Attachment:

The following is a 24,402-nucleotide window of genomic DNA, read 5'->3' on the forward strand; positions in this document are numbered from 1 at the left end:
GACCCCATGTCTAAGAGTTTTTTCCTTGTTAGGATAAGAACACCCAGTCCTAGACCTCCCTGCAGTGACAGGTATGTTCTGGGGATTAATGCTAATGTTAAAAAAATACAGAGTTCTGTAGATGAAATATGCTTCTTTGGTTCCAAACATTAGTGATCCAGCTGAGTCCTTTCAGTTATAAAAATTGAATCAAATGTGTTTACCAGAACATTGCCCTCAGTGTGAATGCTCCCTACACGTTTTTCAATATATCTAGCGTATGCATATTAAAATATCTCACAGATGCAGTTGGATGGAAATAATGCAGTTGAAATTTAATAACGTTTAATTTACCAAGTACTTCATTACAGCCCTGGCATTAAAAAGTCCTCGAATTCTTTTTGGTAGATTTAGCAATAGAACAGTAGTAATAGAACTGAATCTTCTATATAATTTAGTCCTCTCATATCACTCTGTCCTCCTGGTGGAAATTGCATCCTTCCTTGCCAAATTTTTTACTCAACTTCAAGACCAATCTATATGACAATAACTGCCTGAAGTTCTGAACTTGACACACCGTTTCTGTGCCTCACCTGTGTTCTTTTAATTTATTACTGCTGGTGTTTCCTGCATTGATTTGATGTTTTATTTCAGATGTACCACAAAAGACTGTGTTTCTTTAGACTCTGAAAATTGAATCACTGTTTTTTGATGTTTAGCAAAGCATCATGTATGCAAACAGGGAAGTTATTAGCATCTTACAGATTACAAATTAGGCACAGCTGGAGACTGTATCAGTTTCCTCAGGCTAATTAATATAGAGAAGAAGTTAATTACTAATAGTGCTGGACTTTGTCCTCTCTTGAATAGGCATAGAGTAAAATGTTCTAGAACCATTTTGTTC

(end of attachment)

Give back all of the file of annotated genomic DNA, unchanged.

The following is a 24,402-nucleotide window of genomic DNA, read 5'->3' on the forward strand; positions in this document are numbered from 1 at the left end:
GACCCCATGTCTAAGAGTTTTTTCCTTGTTAGGATAAGAACACCCAGTCCTAGACCTCCCTGCAGTGACAGGTATGTTCTGGGGATTAATGCTAATGTTAAAAAAATACAGAGTTCTGTAGATGAAATATGCTTCTTTGGTTCCAAACATTAGTGATCCAGCTGAGTCCTTTCAGTTATAAAAATTGAATCAAATGTGTTTACCAGAACATTGCCCTCAGTGTGAATGCTCCCTACACGTTTTTCAATATATCTAGCGTATGCATATTAAAATATCTCACAGATGCAGTTGGATGGAAATAATGCAGTTGAAATTTAATAACGTTTAATTTACCAAGTACTTCATTACAGCCCTGGCATTAAAAAGTCCTCGAATTCTTTTTGGTAGATTTAGCAATAGAACAGTAGTAATAGAACTGAATCTTCTATATAATTTAGTCCTCTCATATCACTCTGTCCTCCTGGTGGAAATTGCATCCTTCCTTGCCAAATTTTTTACTCAACTTCAAGACCAATCTATATGACAATAACTGCCTGAAGTTCTGAACTTGACACACCGTTTCTGTGCCTCACCTGTGTTCTTTTAATTTATTACTGCTGGTGTTTCCTGCATTGATTTGATGTTTTATTTCAGATGTACCACAAAAGACTGTGTTTCTTTAGACTCTGAAAATTGAATCACTGTTTTTTGATGTTTAGCAAAGCATCATGTATGCAAACAGGGAAGTTATTAGCATCTTACAGATTACAAATTAGGCACAGCTGGAGACTGTATCAGTTTCCTCAGGCTAATTAATATAGAGAAGAAGTTAATTACTAATAGTGCTGGACTTTGTCCTCTCTTGAATAGGCATAGAGTAAAATGTTCTAGAACCATTTTGTTC